Electronic Thesis and Dissertation Repository


Master of Arts




Dr. Paul Tarc


Because of market-driven globalization and reduced public funding brought on by neoliberal government policies, western universities have dramatically increased international student enrolment and consequently face pressures to internationalize educational programming. Navigating international learning environments can build cross-cultural understanding and integration, leading to a more productive university community. This research seeks to illuminate how English for Academic Purposes programs in western universities prepare students from diverse backgrounds to be globally aware individuals with intercultural sensibilities that engage new and creative ways of understanding the world in relation to others.

Cosmopolitanism provides a critical epistemological frame for understanding and engaging difference in the modern world of hyper interconnectivity. It recognizes the multiplicity and subjectivity of our unique spaces-times while enabling us to imagine culture and cultural exchange relationally, historically, critically, and reflexively. A ‘relational’ cosmopolitanism lens in education positions individual identities in local, national and international spaces, while oriented to building a critical global imagination and a sense of ‘situatedness’ in the world, not confined to singular communities or nations.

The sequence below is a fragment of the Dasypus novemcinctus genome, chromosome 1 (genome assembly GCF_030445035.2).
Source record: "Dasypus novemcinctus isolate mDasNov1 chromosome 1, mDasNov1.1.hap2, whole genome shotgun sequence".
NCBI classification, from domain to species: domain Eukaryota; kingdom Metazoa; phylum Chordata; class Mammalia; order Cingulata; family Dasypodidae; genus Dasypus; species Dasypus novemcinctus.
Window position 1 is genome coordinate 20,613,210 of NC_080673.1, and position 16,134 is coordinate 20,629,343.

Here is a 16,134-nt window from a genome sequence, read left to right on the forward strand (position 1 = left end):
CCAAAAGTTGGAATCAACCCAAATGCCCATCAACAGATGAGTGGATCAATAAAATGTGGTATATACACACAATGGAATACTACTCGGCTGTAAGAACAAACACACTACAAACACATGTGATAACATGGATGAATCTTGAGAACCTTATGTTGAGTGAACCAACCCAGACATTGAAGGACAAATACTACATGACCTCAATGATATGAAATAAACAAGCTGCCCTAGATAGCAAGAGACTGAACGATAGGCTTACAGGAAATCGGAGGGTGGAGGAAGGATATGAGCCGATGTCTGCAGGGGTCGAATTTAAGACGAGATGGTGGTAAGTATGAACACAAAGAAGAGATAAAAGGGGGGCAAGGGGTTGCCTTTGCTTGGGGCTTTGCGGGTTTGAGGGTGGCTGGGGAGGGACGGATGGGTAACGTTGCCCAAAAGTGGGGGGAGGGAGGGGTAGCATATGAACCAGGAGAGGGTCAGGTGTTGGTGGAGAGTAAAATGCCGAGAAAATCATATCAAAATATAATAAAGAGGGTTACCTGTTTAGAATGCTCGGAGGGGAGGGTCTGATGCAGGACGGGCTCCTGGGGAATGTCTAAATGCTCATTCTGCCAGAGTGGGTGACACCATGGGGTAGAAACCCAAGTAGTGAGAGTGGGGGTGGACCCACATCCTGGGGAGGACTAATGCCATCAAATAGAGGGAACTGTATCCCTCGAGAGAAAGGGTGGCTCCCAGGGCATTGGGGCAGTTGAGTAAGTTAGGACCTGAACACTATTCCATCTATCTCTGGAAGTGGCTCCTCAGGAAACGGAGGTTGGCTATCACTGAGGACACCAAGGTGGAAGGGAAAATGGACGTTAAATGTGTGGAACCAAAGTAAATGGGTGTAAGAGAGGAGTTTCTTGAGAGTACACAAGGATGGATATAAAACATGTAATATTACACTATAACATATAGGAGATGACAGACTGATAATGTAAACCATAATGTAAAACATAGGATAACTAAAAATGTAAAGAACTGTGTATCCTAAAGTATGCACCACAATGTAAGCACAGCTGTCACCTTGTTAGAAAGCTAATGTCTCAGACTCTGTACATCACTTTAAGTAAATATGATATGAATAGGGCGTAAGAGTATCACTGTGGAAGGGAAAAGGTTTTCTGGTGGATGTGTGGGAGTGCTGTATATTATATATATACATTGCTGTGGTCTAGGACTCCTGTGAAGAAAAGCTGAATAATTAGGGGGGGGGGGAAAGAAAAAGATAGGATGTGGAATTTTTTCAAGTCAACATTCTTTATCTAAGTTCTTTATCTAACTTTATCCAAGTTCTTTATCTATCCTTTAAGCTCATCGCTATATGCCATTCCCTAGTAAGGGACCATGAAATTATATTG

This research employs a naturalistic approach to a critical analysis of themes that emerge in student narratives centered on intercultural learning experiences in the cross-cultural English for Academic Purposes classroom of a post-secondary English language school in south western Ontario. The goal is to deepen understandings of how intercultural learning is conceptualized and supported. Understanding the attitudes and behavior of international students offers insights to help close the gap between the rhetoric and reality inherent in the internationalization of post-secondary institutions.